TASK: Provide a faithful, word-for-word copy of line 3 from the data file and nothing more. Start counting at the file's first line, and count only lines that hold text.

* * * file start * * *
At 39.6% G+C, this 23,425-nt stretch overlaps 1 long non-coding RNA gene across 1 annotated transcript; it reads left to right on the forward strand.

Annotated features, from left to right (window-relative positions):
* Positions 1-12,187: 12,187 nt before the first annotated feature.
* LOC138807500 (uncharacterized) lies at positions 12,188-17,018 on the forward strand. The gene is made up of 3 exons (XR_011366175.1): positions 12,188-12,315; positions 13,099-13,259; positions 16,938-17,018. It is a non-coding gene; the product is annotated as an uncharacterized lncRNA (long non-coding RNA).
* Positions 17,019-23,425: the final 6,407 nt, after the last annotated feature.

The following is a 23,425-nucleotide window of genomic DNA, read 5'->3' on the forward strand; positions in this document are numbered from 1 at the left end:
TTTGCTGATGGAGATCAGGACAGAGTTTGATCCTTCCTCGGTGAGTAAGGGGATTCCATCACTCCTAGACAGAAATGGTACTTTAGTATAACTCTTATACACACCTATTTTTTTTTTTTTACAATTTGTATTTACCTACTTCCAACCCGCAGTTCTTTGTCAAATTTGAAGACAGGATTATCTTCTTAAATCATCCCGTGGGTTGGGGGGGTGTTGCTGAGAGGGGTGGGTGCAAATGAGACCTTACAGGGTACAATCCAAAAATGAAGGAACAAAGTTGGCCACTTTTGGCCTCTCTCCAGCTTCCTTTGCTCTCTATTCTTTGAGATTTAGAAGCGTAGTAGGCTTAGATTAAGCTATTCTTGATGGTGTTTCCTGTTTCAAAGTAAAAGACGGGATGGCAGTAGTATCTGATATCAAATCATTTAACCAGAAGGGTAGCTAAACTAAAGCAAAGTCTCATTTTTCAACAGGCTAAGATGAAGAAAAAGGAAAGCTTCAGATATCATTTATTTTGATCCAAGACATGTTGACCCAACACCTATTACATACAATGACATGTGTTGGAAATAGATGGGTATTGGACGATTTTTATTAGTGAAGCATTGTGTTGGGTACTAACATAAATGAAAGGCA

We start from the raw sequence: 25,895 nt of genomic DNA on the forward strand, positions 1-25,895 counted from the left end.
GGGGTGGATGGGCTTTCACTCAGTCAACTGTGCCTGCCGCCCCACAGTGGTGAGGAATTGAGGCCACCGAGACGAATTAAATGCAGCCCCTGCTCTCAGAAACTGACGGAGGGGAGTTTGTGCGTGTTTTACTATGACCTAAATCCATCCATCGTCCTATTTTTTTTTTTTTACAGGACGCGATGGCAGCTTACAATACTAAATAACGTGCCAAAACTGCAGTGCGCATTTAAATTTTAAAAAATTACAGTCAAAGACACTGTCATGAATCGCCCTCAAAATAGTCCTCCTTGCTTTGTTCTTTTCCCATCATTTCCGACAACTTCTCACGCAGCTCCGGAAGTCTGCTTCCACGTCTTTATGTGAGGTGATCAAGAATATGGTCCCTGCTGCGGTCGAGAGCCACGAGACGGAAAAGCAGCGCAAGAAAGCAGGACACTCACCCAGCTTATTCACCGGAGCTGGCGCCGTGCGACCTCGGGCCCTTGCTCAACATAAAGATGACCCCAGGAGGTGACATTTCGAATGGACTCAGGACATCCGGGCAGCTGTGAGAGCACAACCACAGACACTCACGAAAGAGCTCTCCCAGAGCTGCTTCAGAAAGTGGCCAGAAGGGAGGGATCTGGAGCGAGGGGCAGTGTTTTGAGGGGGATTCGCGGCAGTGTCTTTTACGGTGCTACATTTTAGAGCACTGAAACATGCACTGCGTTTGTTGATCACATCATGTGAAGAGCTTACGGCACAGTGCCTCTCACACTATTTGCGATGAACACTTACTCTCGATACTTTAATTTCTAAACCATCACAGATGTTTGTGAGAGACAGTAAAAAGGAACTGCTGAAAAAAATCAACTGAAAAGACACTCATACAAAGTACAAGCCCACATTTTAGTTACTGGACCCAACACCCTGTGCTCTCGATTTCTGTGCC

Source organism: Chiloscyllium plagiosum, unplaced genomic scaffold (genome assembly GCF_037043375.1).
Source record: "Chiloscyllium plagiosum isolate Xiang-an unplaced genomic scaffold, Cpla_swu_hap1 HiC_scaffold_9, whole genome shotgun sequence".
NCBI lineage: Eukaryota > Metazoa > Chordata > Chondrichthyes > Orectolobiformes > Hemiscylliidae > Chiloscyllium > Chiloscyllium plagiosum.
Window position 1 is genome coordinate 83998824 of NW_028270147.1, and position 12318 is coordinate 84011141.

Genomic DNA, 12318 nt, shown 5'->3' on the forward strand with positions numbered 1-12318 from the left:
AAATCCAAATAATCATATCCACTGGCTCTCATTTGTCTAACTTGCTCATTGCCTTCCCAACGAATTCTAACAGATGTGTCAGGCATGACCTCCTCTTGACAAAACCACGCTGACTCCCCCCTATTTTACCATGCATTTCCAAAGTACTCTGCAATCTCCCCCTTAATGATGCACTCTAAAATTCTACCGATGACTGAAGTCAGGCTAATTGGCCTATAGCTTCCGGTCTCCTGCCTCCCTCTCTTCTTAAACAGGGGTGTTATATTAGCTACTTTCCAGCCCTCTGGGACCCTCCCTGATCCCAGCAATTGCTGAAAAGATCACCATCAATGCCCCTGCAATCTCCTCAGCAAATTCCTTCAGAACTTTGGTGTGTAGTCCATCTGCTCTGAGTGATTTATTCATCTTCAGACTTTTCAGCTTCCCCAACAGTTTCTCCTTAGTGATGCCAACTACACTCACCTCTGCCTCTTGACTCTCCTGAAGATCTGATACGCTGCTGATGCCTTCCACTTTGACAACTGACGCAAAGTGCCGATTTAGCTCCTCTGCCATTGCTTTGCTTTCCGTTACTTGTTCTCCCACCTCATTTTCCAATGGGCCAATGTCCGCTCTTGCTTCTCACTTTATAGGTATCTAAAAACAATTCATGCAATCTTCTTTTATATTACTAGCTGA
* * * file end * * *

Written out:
* Positions 1-12,187: 12,187 nt before the first annotated feature.